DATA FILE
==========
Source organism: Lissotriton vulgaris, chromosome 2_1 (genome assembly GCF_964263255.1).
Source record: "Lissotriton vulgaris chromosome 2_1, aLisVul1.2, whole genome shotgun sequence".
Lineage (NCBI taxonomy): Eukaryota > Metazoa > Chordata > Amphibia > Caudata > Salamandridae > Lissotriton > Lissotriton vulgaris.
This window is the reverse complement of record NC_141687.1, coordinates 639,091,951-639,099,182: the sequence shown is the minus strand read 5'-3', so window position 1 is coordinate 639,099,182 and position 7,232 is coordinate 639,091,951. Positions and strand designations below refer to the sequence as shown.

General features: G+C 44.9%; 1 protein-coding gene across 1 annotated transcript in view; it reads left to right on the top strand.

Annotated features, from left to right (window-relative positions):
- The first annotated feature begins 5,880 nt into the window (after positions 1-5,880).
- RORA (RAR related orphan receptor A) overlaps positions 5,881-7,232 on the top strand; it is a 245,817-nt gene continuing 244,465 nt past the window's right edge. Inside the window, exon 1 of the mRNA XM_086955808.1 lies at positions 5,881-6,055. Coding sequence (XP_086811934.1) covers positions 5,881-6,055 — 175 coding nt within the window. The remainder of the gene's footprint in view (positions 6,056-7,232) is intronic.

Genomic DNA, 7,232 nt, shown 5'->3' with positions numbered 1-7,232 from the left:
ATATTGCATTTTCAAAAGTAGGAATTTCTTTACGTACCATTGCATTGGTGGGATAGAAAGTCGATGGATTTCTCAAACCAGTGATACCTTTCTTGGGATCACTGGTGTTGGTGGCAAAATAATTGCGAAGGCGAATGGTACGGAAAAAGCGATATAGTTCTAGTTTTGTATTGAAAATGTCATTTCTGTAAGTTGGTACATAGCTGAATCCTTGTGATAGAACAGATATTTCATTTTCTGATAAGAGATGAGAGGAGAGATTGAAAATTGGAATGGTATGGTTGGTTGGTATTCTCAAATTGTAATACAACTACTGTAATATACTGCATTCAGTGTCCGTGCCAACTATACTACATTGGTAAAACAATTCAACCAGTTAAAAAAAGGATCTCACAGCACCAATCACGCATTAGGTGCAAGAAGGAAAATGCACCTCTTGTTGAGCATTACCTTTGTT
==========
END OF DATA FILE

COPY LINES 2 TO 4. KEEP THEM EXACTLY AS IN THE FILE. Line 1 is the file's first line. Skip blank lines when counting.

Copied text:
Source record: "Lissotriton vulgaris chromosome 2_1, aLisVul1.2, whole genome shotgun sequence".
Lineage (NCBI taxonomy): Eukaryota > Metazoa > Chordata > Amphibia > Caudata > Salamandridae > Lissotriton > Lissotriton vulgaris.
This window is the reverse complement of record NC_141687.1, coordinates 639,091,951-639,099,182: the sequence shown is the minus strand read 5'-3', so window position 1 is coordinate 639,099,182 and position 7,232 is coordinate 639,091,951. Positions and strand designations below refer to the sequence as shown.